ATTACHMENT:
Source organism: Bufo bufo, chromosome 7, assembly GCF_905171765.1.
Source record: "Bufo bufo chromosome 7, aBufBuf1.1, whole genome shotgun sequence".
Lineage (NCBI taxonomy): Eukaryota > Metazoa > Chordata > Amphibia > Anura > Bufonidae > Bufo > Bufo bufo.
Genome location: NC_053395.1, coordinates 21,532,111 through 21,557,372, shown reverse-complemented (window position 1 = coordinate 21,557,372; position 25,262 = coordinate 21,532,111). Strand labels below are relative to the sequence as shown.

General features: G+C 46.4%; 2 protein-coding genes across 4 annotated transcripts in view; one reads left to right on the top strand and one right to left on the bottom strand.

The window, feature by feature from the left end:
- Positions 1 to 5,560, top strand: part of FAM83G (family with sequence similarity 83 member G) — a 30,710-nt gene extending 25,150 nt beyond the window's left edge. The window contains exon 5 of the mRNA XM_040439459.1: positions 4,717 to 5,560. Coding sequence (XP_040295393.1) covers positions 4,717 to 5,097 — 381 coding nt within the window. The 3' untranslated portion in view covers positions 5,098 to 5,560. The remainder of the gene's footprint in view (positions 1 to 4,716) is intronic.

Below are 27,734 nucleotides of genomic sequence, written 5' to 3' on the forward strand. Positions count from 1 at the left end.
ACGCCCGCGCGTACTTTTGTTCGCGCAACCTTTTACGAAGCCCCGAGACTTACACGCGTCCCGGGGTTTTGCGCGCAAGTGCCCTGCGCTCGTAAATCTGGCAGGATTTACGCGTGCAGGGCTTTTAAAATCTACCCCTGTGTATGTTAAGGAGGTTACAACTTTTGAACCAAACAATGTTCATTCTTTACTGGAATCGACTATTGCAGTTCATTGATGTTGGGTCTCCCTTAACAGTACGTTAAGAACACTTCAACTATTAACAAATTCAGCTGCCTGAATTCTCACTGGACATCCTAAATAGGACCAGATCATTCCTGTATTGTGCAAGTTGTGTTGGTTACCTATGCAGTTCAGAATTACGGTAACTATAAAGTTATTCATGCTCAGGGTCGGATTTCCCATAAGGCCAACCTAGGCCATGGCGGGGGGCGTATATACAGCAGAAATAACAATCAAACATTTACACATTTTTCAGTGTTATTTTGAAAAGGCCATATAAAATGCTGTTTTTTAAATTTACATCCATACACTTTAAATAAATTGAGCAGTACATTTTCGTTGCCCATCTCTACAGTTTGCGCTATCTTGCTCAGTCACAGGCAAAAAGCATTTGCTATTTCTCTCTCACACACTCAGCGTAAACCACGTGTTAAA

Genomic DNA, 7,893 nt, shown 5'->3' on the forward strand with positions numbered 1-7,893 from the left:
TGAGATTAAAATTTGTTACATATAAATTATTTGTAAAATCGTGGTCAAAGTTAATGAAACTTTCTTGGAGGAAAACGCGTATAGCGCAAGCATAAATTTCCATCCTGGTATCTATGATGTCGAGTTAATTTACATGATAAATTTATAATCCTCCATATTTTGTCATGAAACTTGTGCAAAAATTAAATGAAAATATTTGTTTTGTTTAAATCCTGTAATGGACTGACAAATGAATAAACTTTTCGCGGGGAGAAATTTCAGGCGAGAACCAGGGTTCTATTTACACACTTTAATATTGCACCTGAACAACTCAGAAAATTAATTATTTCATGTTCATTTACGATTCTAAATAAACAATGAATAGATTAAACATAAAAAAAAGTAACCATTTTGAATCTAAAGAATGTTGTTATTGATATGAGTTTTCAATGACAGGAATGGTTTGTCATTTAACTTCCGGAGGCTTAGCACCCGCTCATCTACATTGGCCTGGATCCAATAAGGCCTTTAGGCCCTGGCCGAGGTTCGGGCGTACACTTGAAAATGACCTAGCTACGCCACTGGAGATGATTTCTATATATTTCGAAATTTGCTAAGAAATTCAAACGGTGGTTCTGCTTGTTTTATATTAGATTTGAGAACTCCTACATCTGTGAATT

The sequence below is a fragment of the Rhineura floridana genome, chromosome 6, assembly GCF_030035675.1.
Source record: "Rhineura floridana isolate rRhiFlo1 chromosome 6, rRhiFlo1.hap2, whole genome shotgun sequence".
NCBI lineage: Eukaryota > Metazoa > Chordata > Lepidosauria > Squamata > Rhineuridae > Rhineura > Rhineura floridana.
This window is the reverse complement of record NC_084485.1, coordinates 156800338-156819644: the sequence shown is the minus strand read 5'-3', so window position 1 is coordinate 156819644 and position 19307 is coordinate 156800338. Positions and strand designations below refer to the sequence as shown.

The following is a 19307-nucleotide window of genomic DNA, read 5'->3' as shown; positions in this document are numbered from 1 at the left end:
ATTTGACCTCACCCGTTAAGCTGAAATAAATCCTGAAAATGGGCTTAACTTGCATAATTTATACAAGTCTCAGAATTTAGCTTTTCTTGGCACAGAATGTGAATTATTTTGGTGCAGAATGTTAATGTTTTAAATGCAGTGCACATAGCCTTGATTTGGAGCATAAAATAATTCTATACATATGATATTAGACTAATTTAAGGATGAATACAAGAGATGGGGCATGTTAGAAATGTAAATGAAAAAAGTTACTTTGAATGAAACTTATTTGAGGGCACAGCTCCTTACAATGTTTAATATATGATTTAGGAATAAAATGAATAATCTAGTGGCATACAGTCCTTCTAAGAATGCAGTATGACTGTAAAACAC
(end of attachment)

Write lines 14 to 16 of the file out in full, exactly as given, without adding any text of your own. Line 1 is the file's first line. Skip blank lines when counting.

NCBI lineage: Eukaryota > Metazoa > Chordata > Lepidosauria > Squamata > Rhineuridae > Rhineura > Rhineura floridana.
This window is the reverse complement of record NC_084485.1, coordinates 156800338-156819644: the sequence shown is the minus strand read 5'-3', so window position 1 is coordinate 156819644 and position 19307 is coordinate 156800338. Positions and strand designations below refer to the sequence as shown.

The following is a 19307-nucleotide window of genomic DNA, read 5'->3' as shown; positions in this document are numbered from 1 at the left end: